Based on the KT model, this EBP project transformed the evidence into clinical practice, formulated an intervention plan for PH prevention and management suitable for local gynecological surgery patients, and filled the relevant vacancies in the pilot operating room. Through the analysis of barriers, tailored action strategies were formed, contributing to the increase in the scores of ward nurses, operating room nurses and anesthesia nurses on PH prevention and management in gynecological patients from 60.96 ± 9.70 to 88.08 ± 8.96 and the increase in the examination indicator implementation rate from 0-100% to 66.67-100%, which was significantly improved compared with the values before evidence application (P < 0.05). This suggests that the EBP project enhanced the awareness of hypothermia prevention and management among nursing staff, especially gynecological nurses, and that most of the evidence was well applied in clinical practice. This may be related to the construction of practice plans, the implementation of action strategies and quality supervision, which clarified the job responsibilities and standardized the behavior of nurses, thus promoting changes in clinical practice, consistent with the results of a number of studies[24,25].
The necessity and importance of the prevention and management of PH in surgical patients, an important part of operating room care, have been emphasized in the guidelines[13,14] when selecting the best evidence in this study. After the implementation of this EBP project, the incidence of PH in gynecological patients in the pilot wards decreased from 43.33% to 13.33%, and the score of perioperative thermal comfort level increased from 21.27 ± 1.57 to 27.97 ± 2.04, with statistical significance. It is suggested that the EBP project can effectively reduce the incidence of PH in gynecological patients and improve their thermal comfort level, similar to the findings of Xiao et al. This may be related to the fact that this EBP project takes evidence-based evidence as the theoretical basis, implements patient-centered and multidisciplinary cooperation, and focuses on temperature management of gynecological patients throughout the perioperative period, including gynecology, operating room and PACU. The specific measures include giving health education about body temperature to patients and their families before and after surgery in gynecological wards; conducting preoperative hypothermia risk assessment and preinsulation in the operating room; using a lithotomy position-dedicated inflatable heating blanket during the operation according to the characteristics of commonly used lithotomy positions for gynecological patients, which can effectively cover the whole body of the patient with a better heating effect compared with the whole-body inflatable heating blanket in the supine position; implementing comprehensive warm-keeping measures such as intravenous infusion and transfusion heating, lavage fluid heating and continuous body temperature monitoring; emphasizing continuous body temperature monitoring and passive thermal insulation when patients are in the PACU; performing temperature monitoring and active thermal insulation measures of abnormal hypothermia in the gynecological ward 24 h after surgery; and paying attention to the patient's thermal comfort level during the whole perioperative period. However, due to the short application time of evidence in this study and the small number of patients included, the effectiveness of this protocol needs validation through continuous application.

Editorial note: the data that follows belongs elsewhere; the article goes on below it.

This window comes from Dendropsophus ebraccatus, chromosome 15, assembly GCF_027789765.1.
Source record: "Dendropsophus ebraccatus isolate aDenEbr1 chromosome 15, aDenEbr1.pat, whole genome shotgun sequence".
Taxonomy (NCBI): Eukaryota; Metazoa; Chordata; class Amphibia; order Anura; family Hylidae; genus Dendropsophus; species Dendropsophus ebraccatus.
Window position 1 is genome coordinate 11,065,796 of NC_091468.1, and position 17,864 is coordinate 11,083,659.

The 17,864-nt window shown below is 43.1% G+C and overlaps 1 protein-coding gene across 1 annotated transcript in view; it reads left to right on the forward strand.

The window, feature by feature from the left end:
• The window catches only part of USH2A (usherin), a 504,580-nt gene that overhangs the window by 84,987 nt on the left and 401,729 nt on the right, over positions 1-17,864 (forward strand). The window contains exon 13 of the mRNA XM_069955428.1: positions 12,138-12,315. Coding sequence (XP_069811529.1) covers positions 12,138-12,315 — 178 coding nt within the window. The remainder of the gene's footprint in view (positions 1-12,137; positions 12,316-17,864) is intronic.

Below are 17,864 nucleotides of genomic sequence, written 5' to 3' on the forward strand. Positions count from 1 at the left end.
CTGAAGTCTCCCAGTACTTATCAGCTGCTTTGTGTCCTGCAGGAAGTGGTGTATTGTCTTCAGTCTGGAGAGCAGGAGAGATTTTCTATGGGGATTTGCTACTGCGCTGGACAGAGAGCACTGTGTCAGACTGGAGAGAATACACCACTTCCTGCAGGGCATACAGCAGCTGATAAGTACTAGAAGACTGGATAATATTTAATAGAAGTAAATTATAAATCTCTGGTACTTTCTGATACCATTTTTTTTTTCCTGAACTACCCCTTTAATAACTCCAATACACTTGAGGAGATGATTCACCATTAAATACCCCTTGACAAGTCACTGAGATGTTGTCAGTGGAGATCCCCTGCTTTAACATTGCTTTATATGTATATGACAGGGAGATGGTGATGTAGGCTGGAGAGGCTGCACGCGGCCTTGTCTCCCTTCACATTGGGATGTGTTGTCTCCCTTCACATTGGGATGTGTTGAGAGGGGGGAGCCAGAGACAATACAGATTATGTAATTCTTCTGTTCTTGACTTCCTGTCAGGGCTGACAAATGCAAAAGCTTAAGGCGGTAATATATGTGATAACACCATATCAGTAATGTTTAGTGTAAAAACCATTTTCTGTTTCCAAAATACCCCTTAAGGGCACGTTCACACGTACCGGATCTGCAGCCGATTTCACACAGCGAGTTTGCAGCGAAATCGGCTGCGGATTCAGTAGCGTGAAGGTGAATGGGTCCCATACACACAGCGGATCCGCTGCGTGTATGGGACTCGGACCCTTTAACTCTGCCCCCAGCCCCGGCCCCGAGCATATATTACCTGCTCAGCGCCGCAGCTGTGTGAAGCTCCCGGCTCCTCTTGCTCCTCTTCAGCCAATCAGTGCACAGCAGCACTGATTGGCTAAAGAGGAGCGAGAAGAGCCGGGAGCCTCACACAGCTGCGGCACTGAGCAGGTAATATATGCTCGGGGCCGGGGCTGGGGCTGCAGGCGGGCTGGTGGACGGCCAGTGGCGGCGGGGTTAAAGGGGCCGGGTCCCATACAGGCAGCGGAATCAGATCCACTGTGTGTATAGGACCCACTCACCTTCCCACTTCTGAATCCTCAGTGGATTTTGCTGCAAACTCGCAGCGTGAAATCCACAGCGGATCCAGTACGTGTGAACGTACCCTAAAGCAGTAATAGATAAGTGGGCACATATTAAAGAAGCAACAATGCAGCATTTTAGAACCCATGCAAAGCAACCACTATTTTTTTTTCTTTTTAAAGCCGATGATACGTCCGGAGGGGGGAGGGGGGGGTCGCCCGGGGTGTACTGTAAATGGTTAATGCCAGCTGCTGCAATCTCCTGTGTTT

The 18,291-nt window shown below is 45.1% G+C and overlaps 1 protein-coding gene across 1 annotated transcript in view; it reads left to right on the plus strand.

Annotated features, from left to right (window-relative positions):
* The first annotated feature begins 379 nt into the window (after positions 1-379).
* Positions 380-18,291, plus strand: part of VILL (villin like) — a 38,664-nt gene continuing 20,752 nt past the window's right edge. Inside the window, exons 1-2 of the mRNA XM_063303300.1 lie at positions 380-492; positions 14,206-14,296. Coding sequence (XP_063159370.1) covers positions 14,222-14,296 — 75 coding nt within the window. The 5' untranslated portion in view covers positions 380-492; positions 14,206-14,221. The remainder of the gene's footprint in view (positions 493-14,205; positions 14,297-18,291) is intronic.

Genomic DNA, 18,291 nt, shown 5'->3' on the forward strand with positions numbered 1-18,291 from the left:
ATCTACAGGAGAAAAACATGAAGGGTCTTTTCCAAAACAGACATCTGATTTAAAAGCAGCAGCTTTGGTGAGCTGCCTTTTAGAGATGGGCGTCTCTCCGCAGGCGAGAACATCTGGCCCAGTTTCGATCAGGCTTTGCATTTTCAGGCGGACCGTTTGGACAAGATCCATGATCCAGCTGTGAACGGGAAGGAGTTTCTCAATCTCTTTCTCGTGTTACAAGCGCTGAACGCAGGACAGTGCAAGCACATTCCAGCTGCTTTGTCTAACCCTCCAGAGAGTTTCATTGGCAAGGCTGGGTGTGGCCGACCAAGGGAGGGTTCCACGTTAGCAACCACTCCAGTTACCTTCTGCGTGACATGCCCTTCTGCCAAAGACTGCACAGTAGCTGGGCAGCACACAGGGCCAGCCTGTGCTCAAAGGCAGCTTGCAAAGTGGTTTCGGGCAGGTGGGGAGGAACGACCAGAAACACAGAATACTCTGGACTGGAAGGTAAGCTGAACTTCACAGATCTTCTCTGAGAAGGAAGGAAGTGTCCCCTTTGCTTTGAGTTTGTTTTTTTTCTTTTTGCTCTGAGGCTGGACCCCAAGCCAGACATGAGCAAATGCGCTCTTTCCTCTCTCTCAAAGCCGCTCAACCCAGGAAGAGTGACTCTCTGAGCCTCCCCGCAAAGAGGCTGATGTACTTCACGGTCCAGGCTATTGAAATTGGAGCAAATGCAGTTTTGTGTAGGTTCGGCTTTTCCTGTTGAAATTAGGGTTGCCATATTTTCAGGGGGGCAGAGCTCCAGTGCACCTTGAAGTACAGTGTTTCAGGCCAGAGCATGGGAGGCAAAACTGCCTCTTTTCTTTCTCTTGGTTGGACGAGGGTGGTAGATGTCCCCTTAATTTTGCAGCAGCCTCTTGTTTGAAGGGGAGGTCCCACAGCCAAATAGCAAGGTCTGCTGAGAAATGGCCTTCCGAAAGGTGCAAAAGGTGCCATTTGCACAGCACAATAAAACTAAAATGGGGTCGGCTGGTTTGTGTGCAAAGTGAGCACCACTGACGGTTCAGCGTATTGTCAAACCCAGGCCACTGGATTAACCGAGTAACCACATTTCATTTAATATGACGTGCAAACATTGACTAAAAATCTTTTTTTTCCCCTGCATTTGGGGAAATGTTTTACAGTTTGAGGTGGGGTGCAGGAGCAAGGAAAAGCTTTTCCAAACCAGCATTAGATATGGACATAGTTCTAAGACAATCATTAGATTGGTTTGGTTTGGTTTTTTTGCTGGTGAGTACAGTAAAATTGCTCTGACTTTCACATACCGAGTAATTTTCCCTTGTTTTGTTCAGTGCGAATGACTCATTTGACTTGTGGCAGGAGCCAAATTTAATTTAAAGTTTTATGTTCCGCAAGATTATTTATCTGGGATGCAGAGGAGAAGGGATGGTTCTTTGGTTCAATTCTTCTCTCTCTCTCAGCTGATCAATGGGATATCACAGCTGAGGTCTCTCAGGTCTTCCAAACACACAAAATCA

In this study, the psychological status of gynecological patients during the perioperative period was evaluated by the HAMD and HAMA, and cognitive function was assessed by the MoCA. Before the implementation of the MDT-based EBP project, gynecological perioperative patients suffered from varying degrees of negative emotions and cognitive impairment. Negative emotions such as anxiety and depression were significantly alleviated after the implementation of the MDT-based EBP project, and cognitive function was also significantly improved, mainly manifested in the significant reduction in HAMD and HAMA scores and the significant increase in MoCA scores. The above results suggest that the EBP project based on MDTs can effectively improve the psychological status and cognitive function of gynecological patients during the perioperative period. This may be attributed to the identification of potential psychological distress in perioperative gynecological patients and psychological interventions in the MDT-based EBP project. In addition to hypothermia prevention and thermal comfort intervention in the wards 24 h after surgery, the relevant members of the evidence-based team were also required to pay close attention to the psychological changes of patients and provide timely relief and comfort to minimize their negative emotions. At the same time, it is also necessary to give careful attention and patient answers to problems that may cause psychological distress to patients, which helps patients establish a positive psychological attitude and improve their compliance with relevant EBP steps. In the study of Meng et al, the application of an EBP project based on MDT to postpartum anxiety and depression also significantly reduced adverse mood and improved patients' nursing satisfaction, which supports our findings. Another study pointed out that the EBP project based on MDT can assist patients undergoing gynecological laparoscopic surgery with propofol and fentanyl to improve their mental health, similar to our research results. Dai et al also reported that evidence-based nursing interventions based on MDTs are beneficial for improving the cognitive function of patients in intensive care units, which is mainly reflected in significantly increased Mini-Mental State Examination scores and a reduced incidence of delirium after intervention, which is consistent with our research results. In this study, the improvement in cognitive function in gynecological perioperative patients by the MDT-based EBP project may be related to its effective reduction in the incidence of hypothermia.